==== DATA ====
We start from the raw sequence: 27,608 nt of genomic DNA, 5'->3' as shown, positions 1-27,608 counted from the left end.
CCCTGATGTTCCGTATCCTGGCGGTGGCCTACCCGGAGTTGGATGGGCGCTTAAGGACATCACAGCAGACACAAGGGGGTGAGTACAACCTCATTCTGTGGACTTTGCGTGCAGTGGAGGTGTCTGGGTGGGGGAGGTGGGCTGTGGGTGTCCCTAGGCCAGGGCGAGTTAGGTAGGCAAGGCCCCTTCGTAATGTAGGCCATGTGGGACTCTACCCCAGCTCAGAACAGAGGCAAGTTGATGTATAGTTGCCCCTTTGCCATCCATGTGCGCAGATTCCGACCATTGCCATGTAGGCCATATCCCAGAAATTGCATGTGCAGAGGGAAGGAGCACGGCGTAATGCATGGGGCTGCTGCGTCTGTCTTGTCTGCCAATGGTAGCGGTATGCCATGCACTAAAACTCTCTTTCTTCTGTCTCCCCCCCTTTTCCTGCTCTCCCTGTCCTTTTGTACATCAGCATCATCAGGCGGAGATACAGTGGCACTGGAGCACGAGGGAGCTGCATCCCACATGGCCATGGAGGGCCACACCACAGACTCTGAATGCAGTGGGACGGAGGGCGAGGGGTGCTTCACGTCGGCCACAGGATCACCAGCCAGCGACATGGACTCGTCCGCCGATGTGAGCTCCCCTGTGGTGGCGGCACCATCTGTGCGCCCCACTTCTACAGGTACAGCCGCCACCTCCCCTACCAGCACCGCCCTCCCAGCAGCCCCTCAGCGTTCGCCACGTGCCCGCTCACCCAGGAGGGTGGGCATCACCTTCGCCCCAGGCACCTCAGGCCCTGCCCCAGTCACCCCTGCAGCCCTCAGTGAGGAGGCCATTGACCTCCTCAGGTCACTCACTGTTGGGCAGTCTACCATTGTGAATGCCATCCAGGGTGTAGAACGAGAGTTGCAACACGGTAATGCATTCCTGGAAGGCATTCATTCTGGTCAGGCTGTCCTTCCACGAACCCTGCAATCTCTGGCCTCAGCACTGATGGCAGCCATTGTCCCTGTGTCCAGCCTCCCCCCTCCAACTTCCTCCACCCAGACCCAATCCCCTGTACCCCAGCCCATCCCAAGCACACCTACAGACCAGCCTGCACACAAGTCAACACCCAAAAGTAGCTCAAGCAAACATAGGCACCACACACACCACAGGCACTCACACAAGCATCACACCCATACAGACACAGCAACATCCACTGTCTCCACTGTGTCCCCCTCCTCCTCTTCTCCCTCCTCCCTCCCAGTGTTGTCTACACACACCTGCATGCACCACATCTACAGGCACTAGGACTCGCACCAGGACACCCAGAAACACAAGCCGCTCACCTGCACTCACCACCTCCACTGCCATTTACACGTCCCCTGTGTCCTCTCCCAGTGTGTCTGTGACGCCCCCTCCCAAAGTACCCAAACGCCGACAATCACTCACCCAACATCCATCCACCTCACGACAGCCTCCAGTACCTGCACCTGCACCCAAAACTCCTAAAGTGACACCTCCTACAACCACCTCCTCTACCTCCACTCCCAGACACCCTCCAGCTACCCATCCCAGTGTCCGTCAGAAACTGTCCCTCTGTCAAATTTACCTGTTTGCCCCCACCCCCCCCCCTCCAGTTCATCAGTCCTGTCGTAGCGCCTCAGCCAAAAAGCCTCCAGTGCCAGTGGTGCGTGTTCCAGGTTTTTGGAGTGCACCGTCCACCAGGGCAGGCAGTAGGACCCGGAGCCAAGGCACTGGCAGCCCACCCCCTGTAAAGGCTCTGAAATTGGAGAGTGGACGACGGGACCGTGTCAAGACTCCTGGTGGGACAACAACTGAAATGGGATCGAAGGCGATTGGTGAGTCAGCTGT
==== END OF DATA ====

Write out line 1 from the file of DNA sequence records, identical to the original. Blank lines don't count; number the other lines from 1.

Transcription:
We start from the raw sequence: 27,608 nt of genomic DNA, 5'->3' as shown, positions 1-27,608 counted from the left end.